Given the statistics from Centers for Disease Control and Prevention that 11.5 million people misused prescription opioids, contributing to 40% of all U.S. opioid overdose deaths in 2016, it seems that prescription drug monitoring programs (PDMPs) fit perfectly with efforts to improve safe prescribing practices for patients. But PDMPs don’t always work as intended, according to a report from JAMA Surgery, a monthly professional medical journal.
PDMPs are state-run databases built to identify high-risk patients and prevent opioid overprescriptions from different healthcare facilities, often by integrating electronic medical records with other data sources, such as pharmacy records. Currently, 49 states in the U.S. use PDMPs, with 28 states mandating PDMP enrollment in 2016, according to the Prescription Drug Monitoring Program Training and Technical Assistance Center (TTAC) at Brandeis University.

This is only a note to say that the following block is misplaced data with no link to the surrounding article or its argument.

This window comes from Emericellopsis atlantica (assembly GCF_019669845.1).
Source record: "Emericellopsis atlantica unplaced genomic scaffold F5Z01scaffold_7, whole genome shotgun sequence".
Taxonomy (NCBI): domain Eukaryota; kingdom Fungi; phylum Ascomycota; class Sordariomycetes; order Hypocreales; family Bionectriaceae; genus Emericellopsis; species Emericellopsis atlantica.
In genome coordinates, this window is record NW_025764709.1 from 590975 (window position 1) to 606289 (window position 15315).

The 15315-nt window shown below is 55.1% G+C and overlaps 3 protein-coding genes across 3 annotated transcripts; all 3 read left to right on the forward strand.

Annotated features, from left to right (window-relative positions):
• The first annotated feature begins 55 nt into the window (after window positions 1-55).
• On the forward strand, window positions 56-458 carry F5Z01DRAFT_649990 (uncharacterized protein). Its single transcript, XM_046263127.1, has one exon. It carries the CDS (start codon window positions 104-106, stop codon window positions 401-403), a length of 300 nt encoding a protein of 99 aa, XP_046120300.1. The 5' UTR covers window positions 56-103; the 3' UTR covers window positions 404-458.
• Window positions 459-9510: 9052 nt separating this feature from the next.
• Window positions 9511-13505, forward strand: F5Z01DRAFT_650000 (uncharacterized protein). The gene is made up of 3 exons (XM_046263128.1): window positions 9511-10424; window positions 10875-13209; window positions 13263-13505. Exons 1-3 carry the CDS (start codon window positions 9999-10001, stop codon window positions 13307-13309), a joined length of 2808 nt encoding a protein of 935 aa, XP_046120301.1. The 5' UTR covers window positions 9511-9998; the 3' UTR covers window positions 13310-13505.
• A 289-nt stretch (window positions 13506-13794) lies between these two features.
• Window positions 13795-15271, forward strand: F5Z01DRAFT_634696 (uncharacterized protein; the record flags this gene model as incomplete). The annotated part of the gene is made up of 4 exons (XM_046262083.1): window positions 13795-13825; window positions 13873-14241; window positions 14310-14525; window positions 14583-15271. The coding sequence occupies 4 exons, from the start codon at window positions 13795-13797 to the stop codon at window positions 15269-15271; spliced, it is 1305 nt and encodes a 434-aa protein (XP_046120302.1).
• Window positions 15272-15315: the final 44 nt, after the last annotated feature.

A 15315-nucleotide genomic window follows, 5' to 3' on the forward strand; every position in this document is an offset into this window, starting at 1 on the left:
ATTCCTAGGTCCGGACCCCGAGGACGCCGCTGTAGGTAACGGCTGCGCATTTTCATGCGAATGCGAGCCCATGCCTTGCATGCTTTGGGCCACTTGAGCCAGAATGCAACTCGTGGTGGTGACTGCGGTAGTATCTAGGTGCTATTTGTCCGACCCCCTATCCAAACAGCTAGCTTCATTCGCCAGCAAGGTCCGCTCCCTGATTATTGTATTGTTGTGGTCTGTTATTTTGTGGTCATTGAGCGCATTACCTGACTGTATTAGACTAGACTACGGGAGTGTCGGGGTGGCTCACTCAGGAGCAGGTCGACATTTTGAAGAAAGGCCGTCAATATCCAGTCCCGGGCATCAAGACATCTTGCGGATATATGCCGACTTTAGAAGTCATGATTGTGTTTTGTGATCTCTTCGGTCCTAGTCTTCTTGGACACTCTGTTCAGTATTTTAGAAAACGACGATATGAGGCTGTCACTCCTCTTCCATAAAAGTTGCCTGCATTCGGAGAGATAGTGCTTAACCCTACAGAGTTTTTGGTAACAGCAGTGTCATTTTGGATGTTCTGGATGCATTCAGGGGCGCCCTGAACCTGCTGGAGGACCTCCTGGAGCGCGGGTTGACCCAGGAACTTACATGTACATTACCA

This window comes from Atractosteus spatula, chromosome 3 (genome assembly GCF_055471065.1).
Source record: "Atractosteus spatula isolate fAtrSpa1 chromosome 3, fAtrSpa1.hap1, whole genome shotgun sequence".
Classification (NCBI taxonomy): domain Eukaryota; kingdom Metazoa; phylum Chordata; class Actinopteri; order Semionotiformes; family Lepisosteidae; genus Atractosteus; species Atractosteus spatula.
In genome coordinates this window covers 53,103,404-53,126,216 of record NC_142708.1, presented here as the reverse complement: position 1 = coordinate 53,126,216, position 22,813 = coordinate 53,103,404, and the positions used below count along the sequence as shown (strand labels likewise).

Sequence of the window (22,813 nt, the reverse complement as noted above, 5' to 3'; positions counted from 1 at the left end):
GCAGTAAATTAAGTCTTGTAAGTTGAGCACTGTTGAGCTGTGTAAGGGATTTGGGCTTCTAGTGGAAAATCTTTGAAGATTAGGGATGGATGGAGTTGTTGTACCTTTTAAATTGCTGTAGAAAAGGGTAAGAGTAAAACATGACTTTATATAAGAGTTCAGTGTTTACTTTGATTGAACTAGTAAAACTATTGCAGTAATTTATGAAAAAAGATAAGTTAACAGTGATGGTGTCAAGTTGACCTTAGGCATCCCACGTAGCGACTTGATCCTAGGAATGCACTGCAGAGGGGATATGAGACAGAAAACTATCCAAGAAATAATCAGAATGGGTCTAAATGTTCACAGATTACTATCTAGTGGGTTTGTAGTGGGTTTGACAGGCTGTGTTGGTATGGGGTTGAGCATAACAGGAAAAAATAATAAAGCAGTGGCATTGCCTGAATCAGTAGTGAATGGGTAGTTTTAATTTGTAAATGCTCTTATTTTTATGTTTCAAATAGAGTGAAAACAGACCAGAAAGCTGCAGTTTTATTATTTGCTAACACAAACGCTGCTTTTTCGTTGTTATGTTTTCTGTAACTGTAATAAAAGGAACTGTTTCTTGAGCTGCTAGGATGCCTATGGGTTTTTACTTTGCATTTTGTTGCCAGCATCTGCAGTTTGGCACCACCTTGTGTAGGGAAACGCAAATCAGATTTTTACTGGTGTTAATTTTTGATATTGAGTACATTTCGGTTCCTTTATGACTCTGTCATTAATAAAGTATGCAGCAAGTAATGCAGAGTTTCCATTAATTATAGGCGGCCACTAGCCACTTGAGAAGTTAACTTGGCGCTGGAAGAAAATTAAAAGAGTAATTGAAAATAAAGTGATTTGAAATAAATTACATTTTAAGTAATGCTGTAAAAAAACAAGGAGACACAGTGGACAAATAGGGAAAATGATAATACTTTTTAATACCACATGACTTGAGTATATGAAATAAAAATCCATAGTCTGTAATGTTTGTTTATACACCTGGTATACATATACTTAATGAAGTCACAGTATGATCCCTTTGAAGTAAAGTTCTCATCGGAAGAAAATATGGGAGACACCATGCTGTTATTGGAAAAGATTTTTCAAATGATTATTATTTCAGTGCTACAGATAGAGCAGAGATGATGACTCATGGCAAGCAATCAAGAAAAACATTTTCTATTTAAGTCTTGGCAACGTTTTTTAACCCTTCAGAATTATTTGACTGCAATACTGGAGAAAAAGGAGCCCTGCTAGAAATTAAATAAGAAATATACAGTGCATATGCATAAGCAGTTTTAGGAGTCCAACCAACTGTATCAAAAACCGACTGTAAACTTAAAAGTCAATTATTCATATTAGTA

The Surgery research looked at a 2017 New Hampshire state law that mandated all healthcare professionals conduct a PDMP query and complete an risk assessment for patients receiving outpatient opioid prescriptions for acute pain. According to Surgery, early data indicated that the mandatory program succeeded in decreasing ′′doctor shopping′′ and opioid-related deaths for outpatients with chronic pain.
But there was no significant change in opioid prescription rates among 1,057 patients who underwent surgery before and after the program was mandated in a moderately-sized academic hospital, nor a drop in the mean number of pills prescribed for patients undergoing general surgery. Doctors who have been involved in the program complained that filing the PDMP queries and completing required assessments cost them additional time; only 22% of surgeons supported the idea that PDMP should be mandatory.